Here is a list of the paints and tools I use for these specific bases.
1. Dirt from the yard or a flower pot. I prefer it from the yard because it doesn't have perlite or vermiculite in it, but since my yard is made of sand(?) I have to use flower pot dirt.
3. A flat "drybrushing" paintbrush.
4. A base (duh)
0. Surface Primer (Vallejo)
1. Oak Brown (Army Painter)
2. USAF Green (Vallejo Model Air)
3. Desert Khaki (Reaper Master Series)
4. White (Vallejo Model Color)
5. Brown pigment; I don't remember the name. (Vallejo Pigments)
6. Faded Green pigment (Secret Weapon Pigments)
I start by gluing the dirt to the base. I let the dirt dry out for a couple days first. Its something I recommend doing during a period where you don't feel like painting that way you aren't waiting on it do dry before doing a project. I've heard you can bake it in the oven if you want it to dry faster, but I've never tried it, plus it might destroy any tiny roots you might have in the dirt, which are really awesome looking on the base as small branches and roots.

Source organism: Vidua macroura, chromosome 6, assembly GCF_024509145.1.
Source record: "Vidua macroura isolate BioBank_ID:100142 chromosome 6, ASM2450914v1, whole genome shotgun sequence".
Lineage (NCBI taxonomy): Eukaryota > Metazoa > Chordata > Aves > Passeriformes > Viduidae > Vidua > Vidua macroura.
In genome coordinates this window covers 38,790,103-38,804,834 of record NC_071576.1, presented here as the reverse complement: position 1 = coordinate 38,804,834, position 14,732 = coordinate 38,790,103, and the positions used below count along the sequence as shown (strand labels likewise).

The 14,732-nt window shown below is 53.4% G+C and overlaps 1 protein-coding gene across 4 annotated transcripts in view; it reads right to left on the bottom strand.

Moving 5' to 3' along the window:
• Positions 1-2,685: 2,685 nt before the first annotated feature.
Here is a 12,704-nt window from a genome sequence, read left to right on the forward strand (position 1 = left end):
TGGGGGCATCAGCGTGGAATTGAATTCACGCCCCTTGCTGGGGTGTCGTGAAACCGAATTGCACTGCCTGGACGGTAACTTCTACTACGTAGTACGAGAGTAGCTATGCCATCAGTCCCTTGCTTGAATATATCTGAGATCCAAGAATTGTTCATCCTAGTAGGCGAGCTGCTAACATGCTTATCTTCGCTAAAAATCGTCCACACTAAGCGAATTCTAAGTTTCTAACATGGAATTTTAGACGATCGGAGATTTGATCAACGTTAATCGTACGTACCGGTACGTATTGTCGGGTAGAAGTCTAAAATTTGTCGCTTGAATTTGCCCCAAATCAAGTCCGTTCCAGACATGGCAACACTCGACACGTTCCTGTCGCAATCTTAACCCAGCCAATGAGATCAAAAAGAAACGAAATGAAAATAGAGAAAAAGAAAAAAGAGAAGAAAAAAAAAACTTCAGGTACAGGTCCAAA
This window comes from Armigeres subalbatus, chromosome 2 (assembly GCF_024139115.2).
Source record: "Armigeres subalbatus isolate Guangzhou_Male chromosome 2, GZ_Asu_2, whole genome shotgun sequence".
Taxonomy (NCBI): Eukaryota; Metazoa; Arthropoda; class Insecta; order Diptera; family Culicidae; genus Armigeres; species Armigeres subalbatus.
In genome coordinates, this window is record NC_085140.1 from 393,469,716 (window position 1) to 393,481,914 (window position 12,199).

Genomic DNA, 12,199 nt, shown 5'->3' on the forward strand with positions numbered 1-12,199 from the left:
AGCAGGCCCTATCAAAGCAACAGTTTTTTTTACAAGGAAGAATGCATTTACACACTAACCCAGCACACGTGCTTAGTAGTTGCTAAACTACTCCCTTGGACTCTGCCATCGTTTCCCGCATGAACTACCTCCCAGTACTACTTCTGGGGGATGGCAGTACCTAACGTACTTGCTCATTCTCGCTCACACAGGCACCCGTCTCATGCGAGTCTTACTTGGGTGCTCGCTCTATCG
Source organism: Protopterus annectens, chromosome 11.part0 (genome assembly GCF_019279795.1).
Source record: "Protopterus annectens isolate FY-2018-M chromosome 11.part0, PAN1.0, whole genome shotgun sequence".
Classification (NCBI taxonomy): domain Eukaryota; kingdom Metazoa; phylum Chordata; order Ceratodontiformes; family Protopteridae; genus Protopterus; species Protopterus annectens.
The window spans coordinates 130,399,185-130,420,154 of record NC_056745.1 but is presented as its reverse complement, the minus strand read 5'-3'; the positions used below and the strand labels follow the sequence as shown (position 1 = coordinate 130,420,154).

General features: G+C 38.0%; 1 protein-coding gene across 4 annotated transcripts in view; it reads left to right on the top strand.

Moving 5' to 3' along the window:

Next I water down the Oak Brown to the consistency of water. When you apply the mixture it should soak right into the base. I usually do the more rocky looking parts in brown and the finer textures in green to simulate moss and such. The dirt should vary in size so you get a more natural look. After this step you should have a very pale base.
I use a hairdryer on the low setting to dry the base. It should be pretty watery so if you add any more paint at this point it will just blend in and not really add anymore color. After it is dry I paint it with the same colors, but at "normal" consistency for painting a miniature. Don't go overboard on trying to get the paint in all the crevices. After you are done painting this step you should notice that the deepest parts are still the lightest. That is the way it should be.